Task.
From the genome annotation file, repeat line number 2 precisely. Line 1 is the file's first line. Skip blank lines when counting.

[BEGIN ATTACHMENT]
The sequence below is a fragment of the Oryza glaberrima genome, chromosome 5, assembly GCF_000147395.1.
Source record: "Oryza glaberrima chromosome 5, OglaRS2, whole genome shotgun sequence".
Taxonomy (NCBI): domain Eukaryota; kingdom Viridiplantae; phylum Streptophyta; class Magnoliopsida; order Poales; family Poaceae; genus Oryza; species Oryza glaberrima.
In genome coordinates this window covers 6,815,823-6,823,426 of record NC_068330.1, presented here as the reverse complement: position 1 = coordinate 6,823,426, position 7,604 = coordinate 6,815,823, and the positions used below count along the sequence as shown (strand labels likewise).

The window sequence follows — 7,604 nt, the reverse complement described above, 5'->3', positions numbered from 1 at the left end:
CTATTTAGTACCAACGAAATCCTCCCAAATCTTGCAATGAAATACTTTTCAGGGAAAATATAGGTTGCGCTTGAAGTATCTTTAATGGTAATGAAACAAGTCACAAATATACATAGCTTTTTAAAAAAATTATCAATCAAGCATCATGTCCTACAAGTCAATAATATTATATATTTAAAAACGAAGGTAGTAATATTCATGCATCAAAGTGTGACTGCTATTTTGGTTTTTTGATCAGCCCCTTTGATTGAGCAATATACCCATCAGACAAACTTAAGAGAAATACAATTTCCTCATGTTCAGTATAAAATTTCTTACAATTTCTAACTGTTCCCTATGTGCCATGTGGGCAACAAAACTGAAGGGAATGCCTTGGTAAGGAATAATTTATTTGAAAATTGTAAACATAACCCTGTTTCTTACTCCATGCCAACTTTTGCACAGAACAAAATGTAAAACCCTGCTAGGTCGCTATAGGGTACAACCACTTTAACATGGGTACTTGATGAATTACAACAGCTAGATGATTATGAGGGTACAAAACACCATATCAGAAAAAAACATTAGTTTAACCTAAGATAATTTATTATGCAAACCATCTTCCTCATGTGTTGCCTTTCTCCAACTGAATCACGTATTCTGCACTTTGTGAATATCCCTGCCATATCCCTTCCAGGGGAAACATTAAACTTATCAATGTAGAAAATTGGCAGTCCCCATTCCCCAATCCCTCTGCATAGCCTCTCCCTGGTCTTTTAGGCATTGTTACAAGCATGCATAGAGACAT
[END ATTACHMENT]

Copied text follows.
Source record: "Oryza glaberrima chromosome 5, OglaRS2, whole genome shotgun sequence".